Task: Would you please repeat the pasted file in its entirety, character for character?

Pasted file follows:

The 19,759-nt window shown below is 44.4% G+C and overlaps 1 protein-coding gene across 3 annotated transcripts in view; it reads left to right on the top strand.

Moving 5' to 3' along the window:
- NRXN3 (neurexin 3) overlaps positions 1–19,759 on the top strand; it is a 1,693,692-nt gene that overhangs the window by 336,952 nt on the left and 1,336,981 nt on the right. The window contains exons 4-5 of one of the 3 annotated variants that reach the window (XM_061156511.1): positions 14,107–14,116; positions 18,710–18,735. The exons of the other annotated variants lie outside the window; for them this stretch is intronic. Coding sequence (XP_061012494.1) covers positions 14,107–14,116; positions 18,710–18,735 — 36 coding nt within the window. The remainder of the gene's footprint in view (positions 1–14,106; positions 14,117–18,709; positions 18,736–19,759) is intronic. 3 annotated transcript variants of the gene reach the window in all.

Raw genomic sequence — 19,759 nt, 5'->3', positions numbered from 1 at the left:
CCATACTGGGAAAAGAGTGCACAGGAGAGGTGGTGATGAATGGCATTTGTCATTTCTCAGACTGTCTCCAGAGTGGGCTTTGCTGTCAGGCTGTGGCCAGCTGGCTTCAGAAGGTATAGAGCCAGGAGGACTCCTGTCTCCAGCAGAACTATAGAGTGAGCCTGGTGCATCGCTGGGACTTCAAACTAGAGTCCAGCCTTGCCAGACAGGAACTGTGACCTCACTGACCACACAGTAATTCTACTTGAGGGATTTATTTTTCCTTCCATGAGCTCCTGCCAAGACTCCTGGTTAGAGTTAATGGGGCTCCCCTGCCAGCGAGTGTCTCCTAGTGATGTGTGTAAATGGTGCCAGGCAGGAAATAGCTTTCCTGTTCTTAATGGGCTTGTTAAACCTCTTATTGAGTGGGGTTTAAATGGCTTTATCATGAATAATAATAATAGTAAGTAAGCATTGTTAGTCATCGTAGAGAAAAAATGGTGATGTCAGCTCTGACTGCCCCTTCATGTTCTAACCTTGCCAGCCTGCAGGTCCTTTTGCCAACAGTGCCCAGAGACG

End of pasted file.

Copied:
The 19,759-nt window shown below is 44.4% G+C and overlaps 1 protein-coding gene across 3 annotated transcripts in view; it reads left to right on the top strand.

Moving 5' to 3' along the window:
- NRXN3 (neurexin 3) overlaps positions 1–19,759 on the top strand; it is a 1,693,692-nt gene that overhangs the window by 336,952 nt on the left and 1,336,981 nt on the right. The window contains exons 4-5 of one of the 3 annotated variants that reach the window (XM_061156511.1): positions 14,107–14,116; positions 18,710–18,735. The exons of the other annotated variants lie outside the window; for them this stretch is intronic. Coding sequence (XP_061012494.1) covers positions 14,107–14,116; positions 18,710–18,735 — 36 coding nt within the window. The remainder of the gene's footprint in view (positions 1–14,106; positions 14,117–18,709; positions 18,736–19,759) is intronic. 3 annotated transcript variants of the gene reach the window in all.

Raw genomic sequence — 19,759 nt, 5'->3', positions numbered from 1 at the left:
CCATACTGGGAAAAGAGTGCACAGGAGAGGTGGTGATGAATGGCATTTGTCATTTCTCAGACTGTCTCCAGAGTGGGCTTTGCTGTCAGGCTGTGGCCAGCTGGCTTCAGAAGGTATAGAGCCAGGAGGACTCCTGTCTCCAGCAGAACTATAGAGTGAGCCTGGTGCATCGCTGGGACTTCAAACTAGAGTCCAGCCTTGCCAGACAGGAACTGTGACCTCACTGACCACACAGTAATTCTACTTGAGGGATTTATTTTTCCTTCCATGAGCTCCTGCCAAGACTCCTGGTTAGAGTTAATGGGGCTCCCCTGCCAGCGAGTGTCTCCTAGTGATGTGTGTAAATGGTGCCAGGCAGGAAATAGCTTTCCTGTTCTTAATGGGCTTGTTAAACCTCTTATTGAGTGGGGTTTAAATGGCTTTATCATGAATAATAATAATAGTAAGTAAGCATTGTTAGTCATCGTAGAGAAAAAATGGTGATGTCAGCTCTGACTGCCCCTTCATGTTCTAACCTTGCCAGCCTGCAGGTCCTTTTGCCAACAGTGCCCAGAGACG